The third annual Synthesis Report of the voluntary national reviews (VNRs) is now available. The 'Voluntary National Reviews 2018: Synthesis Report' synthesizes some of the findings of the 46 VNRs presented at the HLPF in July 2018. The report was coordinated by the Division for Sustainable Development Goals of the United Nations Department of Economic and Social Affairs.

A strong and dynamic World Health Organisation (WHO) is critical for the achievement of the SDGs, especially SDG 3 on health and well-being. The WHO constitution mandates the organization "to act as the directing and co-ordinating authority on international health work”. However, its ability to fulfil this mandate is circumscribed by the nature of its financial resources. WHO’s biennial budget for 2018-2019 is US$ 4.42 billion, 2 just over a quarter of the total sales of the top-selling medicine Humira (Adalimumab) in 2016 (US$ 16.08 billion).

In part this is because many of the organization’s donors share the view that WHO may not need a huge budget to carry out its constitutional mandate, which mainly consists of setting norms and standards in the area of public health. However, a large part of the organization’s spending in 2016-2017 went to activities related to service delivery rather than to norms and standard setting. For example, US$ 1.16 billion (25.67%) was spent on its polio eradication programme.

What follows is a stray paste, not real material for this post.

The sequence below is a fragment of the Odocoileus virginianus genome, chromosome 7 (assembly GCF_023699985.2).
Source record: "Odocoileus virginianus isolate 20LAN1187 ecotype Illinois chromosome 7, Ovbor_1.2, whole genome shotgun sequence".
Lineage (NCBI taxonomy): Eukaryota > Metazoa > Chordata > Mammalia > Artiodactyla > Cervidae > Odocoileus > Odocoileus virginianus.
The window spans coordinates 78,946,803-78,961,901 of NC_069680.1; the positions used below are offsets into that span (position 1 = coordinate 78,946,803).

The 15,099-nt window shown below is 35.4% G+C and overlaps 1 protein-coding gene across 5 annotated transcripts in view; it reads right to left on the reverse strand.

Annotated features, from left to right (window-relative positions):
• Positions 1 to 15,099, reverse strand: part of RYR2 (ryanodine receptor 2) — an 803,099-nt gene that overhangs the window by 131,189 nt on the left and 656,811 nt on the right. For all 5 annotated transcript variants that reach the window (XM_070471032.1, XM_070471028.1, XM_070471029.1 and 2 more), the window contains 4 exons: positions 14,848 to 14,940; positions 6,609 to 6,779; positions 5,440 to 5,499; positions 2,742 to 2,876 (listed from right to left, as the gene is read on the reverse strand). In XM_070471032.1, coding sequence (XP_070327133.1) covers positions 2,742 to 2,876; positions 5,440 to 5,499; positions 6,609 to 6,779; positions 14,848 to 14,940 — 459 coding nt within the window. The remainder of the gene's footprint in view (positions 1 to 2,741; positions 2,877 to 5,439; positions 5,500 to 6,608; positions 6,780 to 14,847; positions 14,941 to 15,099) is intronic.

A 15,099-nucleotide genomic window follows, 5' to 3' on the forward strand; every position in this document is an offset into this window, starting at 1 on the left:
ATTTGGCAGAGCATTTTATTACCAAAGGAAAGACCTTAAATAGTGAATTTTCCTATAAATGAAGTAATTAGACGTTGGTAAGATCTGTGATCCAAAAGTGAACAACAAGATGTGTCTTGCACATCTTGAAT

Widespread privatization of public goods is systematically eliminating human rights protections and further marginalising the interests of low-income earners and those living in poverty, a United Nations human rights expert has said.

In a recent report to the UN General Assembly, the Special Rapporteur on extreme poverty and human rights, Mr Philip Alston (from Australia), said that existing human rights accountability mechanisms are clearly inadequate for dealing with the challenges presented by large-scale and widespread privatization.

"Privatizing the provision of criminal justice, social protection, prisons, education, basic healthcare and other essential public goods cannot be done at the expense of throwing rights protections out of the window," Mr Alston said.